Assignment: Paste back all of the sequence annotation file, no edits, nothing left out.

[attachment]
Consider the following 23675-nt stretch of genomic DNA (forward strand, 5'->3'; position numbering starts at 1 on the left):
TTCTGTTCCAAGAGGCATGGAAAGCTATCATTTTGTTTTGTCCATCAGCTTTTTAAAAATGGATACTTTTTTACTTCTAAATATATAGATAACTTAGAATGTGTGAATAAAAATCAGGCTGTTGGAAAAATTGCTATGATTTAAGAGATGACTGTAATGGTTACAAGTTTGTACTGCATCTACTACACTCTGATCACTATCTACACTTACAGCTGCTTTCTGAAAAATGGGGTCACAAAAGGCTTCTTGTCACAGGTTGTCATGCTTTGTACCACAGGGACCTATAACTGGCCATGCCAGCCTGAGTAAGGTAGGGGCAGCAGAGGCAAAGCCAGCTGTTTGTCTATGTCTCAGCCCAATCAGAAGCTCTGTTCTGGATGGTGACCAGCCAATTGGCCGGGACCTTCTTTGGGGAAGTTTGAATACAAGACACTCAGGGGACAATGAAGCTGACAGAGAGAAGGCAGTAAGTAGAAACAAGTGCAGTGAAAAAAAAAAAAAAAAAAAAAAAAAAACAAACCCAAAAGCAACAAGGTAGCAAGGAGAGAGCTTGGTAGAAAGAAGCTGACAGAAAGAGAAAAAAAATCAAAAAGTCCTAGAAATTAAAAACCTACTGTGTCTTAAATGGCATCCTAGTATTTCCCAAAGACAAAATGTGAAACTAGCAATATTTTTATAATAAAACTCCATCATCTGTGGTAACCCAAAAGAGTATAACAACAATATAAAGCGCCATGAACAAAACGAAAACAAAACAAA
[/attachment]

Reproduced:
Consider the following 23675-nt stretch of genomic DNA (forward strand, 5'->3'; position numbering starts at 1 on the left):
TTCTGTTCCAAGAGGCATGGAAAGCTATCATTTTGTTTTGTCCATCAGCTTTTTAAAAATGGATACTTTTTTACTTCTAAATATATAGATAACTTAGAATGTGTGAATAAAAATCAGGCTGTTGGAAAAATTGCTATGATTTAAGAGATGACTGTAATGGTTACAAGTTTGTACTGCATCTACTACACTCTGATCACTATCTACACTTACAGCTGCTTTCTGAAAAATGGGGTCACAAAAGGCTTCTTGTCACAGGTTGTCATGCTTTGTACCACAGGGACCTATAACTGGCCATGCCAGCCTGAGTAAGGTAGGGGCAGCAGAGGCAAAGCCAGCTGTTTGTCTATGTCTCAGCCCAATCAGAAGCTCTGTTCTGGATGGTGACCAGCCAATTGGCCGGGACCTTCTTTGGGGAAGTTTGAATACAAGACACTCAGGGGACAATGAAGCTGACAGAGAGAAGGCAGTAAGTAGAAACAAGTGCAGTGAAAAAAAAAAAAAAAAAAAAAAAAAAACAAACCCAAAAGCAACAAGGTAGCAAGGAGAGAGCTTGGTAGAAAGAAGCTGACAGAAAGAGAAAAAAAATCAAAAAGTCCTAGAAATTAAAAACCTACTGTGTCTTAAATGGCATCCTAGTATTTCCCAAAGACAAAATGTGAAACTAGCAATATTTTTATAATAAAACTCCATCATCTGTGGTAACCCAAAAGAGTATAACAACAATATAAAGCGCCATGAACAAAACGAAAACAAAACAAA